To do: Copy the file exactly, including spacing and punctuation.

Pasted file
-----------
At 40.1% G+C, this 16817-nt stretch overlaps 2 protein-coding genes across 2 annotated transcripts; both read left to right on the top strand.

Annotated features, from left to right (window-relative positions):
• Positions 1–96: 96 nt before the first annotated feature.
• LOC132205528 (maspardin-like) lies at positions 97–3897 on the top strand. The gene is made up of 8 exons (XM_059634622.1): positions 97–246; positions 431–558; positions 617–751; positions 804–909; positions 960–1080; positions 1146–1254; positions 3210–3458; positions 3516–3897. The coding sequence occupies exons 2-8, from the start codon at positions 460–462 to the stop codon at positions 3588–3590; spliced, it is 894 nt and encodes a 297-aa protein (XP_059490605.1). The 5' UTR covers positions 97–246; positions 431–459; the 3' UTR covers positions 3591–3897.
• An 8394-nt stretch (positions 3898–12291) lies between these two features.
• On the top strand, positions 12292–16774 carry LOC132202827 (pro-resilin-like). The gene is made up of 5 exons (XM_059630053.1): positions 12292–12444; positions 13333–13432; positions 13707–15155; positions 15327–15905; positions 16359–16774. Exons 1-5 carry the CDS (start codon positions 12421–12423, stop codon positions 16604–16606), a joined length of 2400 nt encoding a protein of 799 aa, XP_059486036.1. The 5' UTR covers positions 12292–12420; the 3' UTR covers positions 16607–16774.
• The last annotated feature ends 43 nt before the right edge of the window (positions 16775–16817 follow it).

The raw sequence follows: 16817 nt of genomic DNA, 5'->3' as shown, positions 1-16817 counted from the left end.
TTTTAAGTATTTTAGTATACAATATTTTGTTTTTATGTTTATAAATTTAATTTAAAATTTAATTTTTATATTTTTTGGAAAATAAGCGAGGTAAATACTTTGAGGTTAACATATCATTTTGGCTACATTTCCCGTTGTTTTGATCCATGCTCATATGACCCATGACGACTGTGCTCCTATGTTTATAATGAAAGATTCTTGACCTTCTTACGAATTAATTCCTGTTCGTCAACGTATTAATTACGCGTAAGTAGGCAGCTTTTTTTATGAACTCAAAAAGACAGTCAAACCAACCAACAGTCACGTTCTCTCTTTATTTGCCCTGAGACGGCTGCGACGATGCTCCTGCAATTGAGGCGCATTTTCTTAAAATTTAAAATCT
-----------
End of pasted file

At 40.1% G+C, this 16817-nt stretch overlaps 2 protein-coding genes across 2 annotated transcripts; both read left to right on the top strand.

Annotated features, from left to right (window-relative positions):
• Positions 1–96: 96 nt before the first annotated feature.
• LOC132205528 (maspardin-like) lies at positions 97–3897 on the top strand. The gene is made up of 8 exons (XM_059634622.1): positions 97–246; positions 431–558; positions 617–751; positions 804–909; positions 960–1080; positions 1146–1254; positions 3210–3458; positions 3516–3897. The coding sequence occupies exons 2-8, from the start codon at positions 460–462 to the stop codon at positions 3588–3590; spliced, it is 894 nt and encodes a 297-aa protein (XP_059490605.1). The 5' UTR covers positions 97–246; positions 431–459; the 3' UTR covers positions 3591–3897.
• An 8394-nt stretch (positions 3898–12291) lies between these two features.
• On the top strand, positions 12292–16774 carry LOC132202827 (pro-resilin-like). The gene is made up of 5 exons (XM_059630053.1): positions 12292–12444; positions 13333–13432; positions 13707–15155; positions 15327–15905; positions 16359–16774. Exons 1-5 carry the CDS (start codon positions 12421–12423, stop codon positions 16604–16606), a joined length of 2400 nt encoding a protein of 799 aa, XP_059486036.1. The 5' UTR covers positions 12292–12420; the 3' UTR covers positions 16607–16774.
• The last annotated feature ends 43 nt before the right edge of the window (positions 16775–16817 follow it).

The raw sequence follows: 16817 nt of genomic DNA, 5'->3' as shown, positions 1-16817 counted from the left end.
TTTTAAGTATTTTAGTATACAATATTTTGTTTTTATGTTTATAAATTTAATTTAAAATTTAATTTTTATATTTTTTGGAAAATAAGCGAGGTAAATACTTTGAGGTTAACATATCATTTTGGCTACATTTCCCGTTGTTTTGATCCATGCTCATATGACCCATGACGACTGTGCTCCTATGTTTATAATGAAAGATTCTTGACCTTCTTACGAATTAATTCCTGTTCGTCAACGTATTAATTACGCGTAAGTAGGCAGCTTTTTTTATGAACTCAAAAAGACAGTCAAACCAACCAACAGTCACGTTCTCTCTTTATTTGCCCTGAGACGGCTGCGACGATGCTCCTGCAATTGAGGCGCATTTTCTTAAAATTTAAAATCT